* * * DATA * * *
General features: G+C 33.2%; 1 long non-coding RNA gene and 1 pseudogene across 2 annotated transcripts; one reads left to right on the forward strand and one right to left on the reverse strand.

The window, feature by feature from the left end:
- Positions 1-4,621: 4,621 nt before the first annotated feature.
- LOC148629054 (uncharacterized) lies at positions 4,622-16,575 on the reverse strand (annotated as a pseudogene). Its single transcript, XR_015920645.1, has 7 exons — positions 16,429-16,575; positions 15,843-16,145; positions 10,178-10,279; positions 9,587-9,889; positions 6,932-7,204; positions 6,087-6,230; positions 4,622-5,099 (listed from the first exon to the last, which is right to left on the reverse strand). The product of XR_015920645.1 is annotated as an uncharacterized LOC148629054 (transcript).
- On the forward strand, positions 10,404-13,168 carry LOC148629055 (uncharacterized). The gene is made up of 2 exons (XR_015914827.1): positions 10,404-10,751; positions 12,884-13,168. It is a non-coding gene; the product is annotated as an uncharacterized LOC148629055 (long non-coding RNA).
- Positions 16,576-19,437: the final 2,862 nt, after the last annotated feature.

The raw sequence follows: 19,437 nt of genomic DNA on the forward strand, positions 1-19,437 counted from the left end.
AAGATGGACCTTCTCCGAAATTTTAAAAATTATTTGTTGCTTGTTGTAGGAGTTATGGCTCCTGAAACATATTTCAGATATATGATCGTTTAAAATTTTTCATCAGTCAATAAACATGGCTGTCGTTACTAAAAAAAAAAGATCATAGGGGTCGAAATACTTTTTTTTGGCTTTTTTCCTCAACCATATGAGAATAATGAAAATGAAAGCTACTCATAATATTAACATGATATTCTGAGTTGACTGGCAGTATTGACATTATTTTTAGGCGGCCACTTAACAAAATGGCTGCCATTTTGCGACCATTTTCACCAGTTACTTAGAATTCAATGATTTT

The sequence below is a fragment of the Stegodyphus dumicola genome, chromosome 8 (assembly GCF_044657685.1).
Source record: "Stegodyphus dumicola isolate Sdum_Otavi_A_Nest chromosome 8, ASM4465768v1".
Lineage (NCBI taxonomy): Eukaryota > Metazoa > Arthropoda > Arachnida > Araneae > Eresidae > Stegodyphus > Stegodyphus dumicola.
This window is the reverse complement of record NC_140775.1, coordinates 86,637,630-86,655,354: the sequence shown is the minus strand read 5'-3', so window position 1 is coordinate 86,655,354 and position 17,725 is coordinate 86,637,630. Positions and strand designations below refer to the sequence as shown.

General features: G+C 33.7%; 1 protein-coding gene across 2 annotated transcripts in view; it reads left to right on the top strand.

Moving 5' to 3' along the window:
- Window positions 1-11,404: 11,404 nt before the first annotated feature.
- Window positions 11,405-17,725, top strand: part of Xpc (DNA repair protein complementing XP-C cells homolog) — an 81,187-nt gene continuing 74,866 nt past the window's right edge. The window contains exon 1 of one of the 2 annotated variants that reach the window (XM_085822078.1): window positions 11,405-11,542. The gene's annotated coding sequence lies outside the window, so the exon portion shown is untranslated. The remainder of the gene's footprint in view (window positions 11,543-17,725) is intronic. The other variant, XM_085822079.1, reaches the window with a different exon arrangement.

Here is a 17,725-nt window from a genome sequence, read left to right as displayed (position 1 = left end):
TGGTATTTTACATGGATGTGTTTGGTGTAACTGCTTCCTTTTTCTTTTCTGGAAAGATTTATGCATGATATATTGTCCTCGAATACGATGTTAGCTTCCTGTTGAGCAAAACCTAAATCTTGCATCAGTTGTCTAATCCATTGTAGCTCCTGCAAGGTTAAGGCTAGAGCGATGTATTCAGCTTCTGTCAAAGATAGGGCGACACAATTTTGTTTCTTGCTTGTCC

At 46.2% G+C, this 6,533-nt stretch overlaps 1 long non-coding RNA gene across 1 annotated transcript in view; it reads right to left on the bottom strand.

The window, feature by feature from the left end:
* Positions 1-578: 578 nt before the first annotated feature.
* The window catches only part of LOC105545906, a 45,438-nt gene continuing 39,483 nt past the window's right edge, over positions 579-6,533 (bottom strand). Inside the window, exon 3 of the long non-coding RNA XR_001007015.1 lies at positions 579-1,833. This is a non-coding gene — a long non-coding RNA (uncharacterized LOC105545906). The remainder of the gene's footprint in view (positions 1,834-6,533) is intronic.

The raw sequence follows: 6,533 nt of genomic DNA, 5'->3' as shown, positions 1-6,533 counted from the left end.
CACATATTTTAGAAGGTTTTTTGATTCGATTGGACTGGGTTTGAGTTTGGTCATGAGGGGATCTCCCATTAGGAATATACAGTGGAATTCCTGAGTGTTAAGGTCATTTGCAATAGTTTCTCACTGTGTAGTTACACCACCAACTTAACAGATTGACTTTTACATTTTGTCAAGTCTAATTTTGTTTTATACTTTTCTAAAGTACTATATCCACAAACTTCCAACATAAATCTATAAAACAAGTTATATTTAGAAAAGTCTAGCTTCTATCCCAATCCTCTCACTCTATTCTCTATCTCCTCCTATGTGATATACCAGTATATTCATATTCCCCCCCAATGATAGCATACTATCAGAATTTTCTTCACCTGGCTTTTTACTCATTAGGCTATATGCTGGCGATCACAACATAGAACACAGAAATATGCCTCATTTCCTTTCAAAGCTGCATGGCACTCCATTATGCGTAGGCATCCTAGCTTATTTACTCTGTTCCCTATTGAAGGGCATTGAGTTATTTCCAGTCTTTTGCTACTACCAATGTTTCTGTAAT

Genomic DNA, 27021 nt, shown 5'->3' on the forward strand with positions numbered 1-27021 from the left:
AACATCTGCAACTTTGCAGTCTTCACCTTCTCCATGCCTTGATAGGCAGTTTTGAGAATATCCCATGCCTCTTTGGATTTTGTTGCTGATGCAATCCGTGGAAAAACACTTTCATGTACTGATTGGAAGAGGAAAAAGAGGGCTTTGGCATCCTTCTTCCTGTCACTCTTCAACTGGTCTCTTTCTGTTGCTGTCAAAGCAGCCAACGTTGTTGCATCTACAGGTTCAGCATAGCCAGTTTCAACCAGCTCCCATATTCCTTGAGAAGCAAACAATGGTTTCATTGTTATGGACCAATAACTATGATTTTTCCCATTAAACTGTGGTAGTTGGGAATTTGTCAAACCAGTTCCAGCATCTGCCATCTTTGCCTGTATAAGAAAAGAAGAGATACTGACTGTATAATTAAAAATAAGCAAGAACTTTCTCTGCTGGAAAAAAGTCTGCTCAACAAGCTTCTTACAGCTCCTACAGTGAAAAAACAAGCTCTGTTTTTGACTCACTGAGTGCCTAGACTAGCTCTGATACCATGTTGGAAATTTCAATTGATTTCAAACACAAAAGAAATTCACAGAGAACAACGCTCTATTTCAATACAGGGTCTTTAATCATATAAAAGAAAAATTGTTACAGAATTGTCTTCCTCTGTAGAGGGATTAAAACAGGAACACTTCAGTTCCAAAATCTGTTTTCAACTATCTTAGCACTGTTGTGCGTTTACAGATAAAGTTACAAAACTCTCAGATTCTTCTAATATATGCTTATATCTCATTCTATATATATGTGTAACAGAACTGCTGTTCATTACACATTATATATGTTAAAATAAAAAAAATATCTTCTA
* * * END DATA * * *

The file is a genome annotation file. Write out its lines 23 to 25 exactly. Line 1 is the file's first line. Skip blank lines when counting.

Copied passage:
The raw sequence follows: 6,533 nt of genomic DNA, 5'->3' as shown, positions 1-6,533 counted from the left end.
CACATATTTTAGAAGGTTTTTTGATTCGATTGGACTGGGTTTGAGTTTGGTCATGAGGGGATCTCCCATTAGGAATATACAGTGGAATTCCTGAGTGTTAAGGTCATTTGCAATAGTTTCTCACTGTGTAGTTACACCACCAACTTAACAGATTGACTTTTACATTTTGTCAAGTCTAATTTTGTTTTATACTTTTCTAAAGTACTATATCCACAAACTTCCAACATAAATCTATAAAACAAGTTATATTTAGAAAAGTCTAGCTTCTATCCCAATCCTCTCACTCTATTCTCTATCTCCTCCTATGTGATATACCAGTATATTCATATTCCCCCCCAATGATAGCATACTATCAGAATTTTCTTCACCTGGCTTTTTACTCATTAGGCTATATGCTGGCGATCACAACATAGAACACAGAAATATGCCTCATTTCCTTTCAAAGCTGCATGGCACTCCATTATGCGTAGGCATCCTAGCTTATTTACTCTGTTCCCTATTGAAGGGCATTGAGTTATTTCCAGTCTTTTGCTACTACCAATGTTTCTGTAAT

Genomic DNA, 27021 nt, shown 5'->3' on the forward strand with positions numbered 1-27021 from the left: